1. Although the team had very senior experienced players, they had never got the time to practice as a team even once before they landed at the venue. 
2. Presently, most of them were not engaged in active competitive sports due to their other duties. They were visibly struggling to match pace with their young well-trained opponents. 
3. Also, they were not getting any extra perks/benefits for playing the sport in Services while their counterparts in civil were able to gain monetarily as well as professionally in this field. 
4. Differences in the ranks of all the players made it further impossible to create harmony amongst them. 
5. On top of all this, I felt my inexperience in being a suitable manager aggravated their poor performance. 

I submitted my report and as usual life progressed without any changes.

Just when I was struggling with my physical fitness routine, I saw a new Sports entry for airmen in Indian Air Force. As the Air Force felt its performance in various sports tournaments was not up to the mark, it was decided to induct young boys who had performed well in different sports at state/national levels. But again just as any new experiment, this arrangement too had its own peculiar features:

1. Even these trainees were forced to undergo all other training activities and were not allowed to participate in commercial/professional civil sports tournaments as a result of which many of them wanted to quit. 
2. Those who still managed to remain were troubled by poor diet, insufficient rest and injuries. 

This was when I realised the decline in performances of Services players in many national/international events. If somebody managed to perform well, it was always a story full of struggles on all levels, rather than that of successful teamwork.

But personally speaking, I felt the whole environment in the mornings and evenings was just right to encourage a child to play sports and be physically fit. I started to enjoy running in open playgrounds with my daughter. I started to play with her in the play-ground. A simple activity of catching a cricket ball thrown at me started to thrill us both. That was when I decided to introduce my daughter to competitive martial arts at the age of three.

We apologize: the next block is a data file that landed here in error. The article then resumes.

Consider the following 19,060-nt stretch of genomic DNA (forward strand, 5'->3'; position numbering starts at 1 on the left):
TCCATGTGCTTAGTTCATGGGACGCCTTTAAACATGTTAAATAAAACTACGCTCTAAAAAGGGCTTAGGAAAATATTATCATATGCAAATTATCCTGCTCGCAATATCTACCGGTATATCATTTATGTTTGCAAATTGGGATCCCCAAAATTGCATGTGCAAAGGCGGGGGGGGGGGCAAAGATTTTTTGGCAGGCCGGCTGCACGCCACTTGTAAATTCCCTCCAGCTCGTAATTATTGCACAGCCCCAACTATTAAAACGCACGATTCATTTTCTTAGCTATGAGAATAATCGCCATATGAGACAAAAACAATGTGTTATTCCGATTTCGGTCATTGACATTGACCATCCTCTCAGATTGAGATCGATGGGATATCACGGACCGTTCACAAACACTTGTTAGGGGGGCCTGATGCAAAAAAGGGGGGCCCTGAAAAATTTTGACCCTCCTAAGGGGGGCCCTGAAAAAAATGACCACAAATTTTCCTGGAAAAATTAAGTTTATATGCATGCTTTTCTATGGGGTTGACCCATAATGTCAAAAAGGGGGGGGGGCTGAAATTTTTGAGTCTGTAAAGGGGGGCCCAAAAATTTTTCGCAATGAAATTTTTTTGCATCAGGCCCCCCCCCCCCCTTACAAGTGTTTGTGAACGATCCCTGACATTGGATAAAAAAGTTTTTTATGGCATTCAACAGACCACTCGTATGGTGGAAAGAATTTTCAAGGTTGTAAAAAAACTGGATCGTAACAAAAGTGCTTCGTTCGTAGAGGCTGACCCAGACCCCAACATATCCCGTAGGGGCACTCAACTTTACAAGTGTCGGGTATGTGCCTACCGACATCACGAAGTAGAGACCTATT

Although I realised living inside an Armed forces campus, I was blessed to breathe pollution free air and have huge play grounds and specialized sports equipment, there was a need to create the right attitude towards sports even in the Armed Forces. There was definitely a need to look at this field in a more professional manner. Since the armed forces are also a smaller version of the larger Indian society, one found people were more interested in social media and other commercial pursuits such as shopping and eating fast food. 
The old customs of meeting people through social drinking and dining were overdone through late-night parties and meaningless boozing which gradually becomes an addiction. As a result, the outdoor physical activities become less inviting with rising age and experience. While we are posted at metro cities, one engages the children in either academic or co-curricular activities but rarely in activities related to professional sports. And when it comes to isolated places like the cities in far north-east or north, survival takes precedence over everything else. Thus the children start to loose interest and continuity too.